These challenges became some of my favourite things about the process in the end. Editorial collaboration with such likeminded people was the joy. It was thanks to Richard and the Athlete Refugee Team that we all stayed sane in 2020 for sure. Evidently we enjoyed ourselves, as Philip and I are now editing alongside each other again on Richard Bullock’s next documentary project. We couldn’t say yes to the proposition fast enough. 

(Lily Davis, Philip Horn and Peter Barton were nominated for the Best Editing in Documentary Feature Ellie for their work on 'RUN'. Philip was also nominated for the Open Content Ellie for his editing of the 'RUN' trailer.)

If you would like to write an article for the eNews, please email
newsletter@screeneditors.com.au.
 

EVENT REPORT

REALITY OF REALITY ZOOM EVENT

By Karen Joseph

The Reality of Reality Zoom event explored the less celebrated, but highly skilled genre of reality television. We showed clips and discussed the tropes and techniques used to turn the ordinary everyday into something that can captivate an audience night after night, season after season. The event kicked off on Sunday the 21st at 5pm. On the line-up - Karen Crespo, Ellie Hayward, Leanne Cole, Federico Felixberto, and Marcus Kjellberground, with the discussion moderated by Karen Joseph.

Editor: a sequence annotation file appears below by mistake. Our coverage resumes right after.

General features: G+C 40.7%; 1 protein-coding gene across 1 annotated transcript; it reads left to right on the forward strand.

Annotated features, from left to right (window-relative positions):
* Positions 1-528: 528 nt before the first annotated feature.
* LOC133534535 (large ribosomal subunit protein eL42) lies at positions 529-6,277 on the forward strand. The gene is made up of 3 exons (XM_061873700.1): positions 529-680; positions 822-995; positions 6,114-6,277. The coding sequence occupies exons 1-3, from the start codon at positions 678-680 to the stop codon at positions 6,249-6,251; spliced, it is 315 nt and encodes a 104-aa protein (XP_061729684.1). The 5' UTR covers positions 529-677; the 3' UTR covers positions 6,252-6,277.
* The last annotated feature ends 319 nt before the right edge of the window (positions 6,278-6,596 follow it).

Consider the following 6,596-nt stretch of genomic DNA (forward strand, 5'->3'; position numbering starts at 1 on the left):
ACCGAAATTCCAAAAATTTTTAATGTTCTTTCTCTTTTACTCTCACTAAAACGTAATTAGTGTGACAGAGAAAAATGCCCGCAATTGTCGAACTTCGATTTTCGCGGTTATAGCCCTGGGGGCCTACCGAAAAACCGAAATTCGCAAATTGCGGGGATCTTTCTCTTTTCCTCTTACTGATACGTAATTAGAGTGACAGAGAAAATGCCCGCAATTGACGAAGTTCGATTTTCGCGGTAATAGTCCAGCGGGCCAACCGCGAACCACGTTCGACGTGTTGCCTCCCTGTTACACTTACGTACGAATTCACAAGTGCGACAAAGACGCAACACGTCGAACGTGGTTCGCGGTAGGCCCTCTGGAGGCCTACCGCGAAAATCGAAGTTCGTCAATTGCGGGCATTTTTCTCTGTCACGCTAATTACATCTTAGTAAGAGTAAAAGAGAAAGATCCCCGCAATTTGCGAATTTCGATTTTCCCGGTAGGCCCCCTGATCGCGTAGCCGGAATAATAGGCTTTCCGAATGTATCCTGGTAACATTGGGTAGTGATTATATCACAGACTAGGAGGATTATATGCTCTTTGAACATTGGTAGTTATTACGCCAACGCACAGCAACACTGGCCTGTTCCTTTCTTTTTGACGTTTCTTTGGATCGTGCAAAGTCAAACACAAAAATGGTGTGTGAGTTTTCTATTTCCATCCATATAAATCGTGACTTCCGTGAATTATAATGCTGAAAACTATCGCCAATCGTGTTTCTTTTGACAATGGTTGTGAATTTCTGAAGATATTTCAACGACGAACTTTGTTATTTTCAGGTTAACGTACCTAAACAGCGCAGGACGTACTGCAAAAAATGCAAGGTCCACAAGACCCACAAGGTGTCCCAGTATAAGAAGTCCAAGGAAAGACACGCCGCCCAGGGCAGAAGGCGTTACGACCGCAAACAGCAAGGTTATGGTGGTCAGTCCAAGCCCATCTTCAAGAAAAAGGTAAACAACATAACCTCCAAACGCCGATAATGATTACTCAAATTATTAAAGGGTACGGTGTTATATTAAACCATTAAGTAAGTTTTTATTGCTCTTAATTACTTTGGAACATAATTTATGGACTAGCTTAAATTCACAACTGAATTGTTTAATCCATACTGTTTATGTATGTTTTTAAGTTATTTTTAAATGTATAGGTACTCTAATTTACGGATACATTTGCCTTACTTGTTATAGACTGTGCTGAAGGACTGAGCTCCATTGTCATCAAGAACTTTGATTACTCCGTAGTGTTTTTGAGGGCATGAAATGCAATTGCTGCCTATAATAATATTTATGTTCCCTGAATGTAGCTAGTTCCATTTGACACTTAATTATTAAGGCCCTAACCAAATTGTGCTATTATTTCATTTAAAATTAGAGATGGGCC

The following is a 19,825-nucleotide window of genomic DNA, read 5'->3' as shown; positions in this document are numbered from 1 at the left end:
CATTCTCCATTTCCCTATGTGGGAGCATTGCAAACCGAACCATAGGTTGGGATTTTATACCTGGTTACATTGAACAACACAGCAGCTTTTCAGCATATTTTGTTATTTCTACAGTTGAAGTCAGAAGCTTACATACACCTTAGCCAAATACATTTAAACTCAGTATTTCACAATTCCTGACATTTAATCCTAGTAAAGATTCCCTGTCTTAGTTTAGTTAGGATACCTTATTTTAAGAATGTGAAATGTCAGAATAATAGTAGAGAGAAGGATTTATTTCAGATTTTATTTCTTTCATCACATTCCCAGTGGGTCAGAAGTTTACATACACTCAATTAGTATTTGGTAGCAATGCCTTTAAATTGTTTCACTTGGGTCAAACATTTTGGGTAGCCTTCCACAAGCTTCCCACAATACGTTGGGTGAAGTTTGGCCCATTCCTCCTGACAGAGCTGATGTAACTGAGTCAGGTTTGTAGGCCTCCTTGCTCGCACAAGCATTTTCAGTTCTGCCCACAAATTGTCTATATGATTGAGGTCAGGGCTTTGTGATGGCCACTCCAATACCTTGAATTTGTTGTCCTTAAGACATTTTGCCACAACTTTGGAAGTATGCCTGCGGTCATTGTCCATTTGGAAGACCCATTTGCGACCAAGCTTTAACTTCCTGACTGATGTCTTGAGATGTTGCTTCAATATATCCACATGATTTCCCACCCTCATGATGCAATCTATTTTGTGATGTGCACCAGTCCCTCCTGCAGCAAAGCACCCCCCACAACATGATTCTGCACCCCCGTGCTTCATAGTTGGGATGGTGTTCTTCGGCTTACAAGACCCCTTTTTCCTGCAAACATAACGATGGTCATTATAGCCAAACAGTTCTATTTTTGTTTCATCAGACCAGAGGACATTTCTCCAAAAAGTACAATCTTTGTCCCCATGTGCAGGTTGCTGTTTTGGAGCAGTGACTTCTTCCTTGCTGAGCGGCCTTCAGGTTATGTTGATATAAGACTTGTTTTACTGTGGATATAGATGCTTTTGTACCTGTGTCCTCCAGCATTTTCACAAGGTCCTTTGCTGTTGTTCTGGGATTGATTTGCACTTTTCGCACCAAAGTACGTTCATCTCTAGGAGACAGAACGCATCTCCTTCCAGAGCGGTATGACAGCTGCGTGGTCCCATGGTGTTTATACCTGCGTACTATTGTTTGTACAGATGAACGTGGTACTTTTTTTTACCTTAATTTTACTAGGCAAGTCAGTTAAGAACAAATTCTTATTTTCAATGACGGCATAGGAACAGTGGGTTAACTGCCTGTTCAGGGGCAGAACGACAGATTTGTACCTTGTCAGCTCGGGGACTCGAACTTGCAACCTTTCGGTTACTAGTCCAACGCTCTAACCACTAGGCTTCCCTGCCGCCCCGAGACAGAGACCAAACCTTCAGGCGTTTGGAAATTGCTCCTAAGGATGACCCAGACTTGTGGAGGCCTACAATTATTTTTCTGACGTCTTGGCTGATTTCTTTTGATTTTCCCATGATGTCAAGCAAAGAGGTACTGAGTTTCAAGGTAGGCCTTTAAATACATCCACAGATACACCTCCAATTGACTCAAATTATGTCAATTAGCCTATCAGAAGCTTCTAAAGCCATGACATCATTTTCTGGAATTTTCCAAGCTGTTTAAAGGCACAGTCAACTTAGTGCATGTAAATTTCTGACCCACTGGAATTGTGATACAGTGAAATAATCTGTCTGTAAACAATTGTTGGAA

Karen Crespo spoke in-depth about her use of music to create drama and tension in the finale cook of  'MasterChef season' 7. In the clip shown, Billie McKay is struggling to create the sugar ball needed to complete the challenge, the result of which decides the winner of the whole series. This scene takes a moment which in reality was quite quick and turns it into 5 minutes of nail biting television.
The scene can be found here at around 1:23:00 (with your log in)
https://10play.com.au/masterchef/episodes/season-7/episode-62/tpv190613ukvio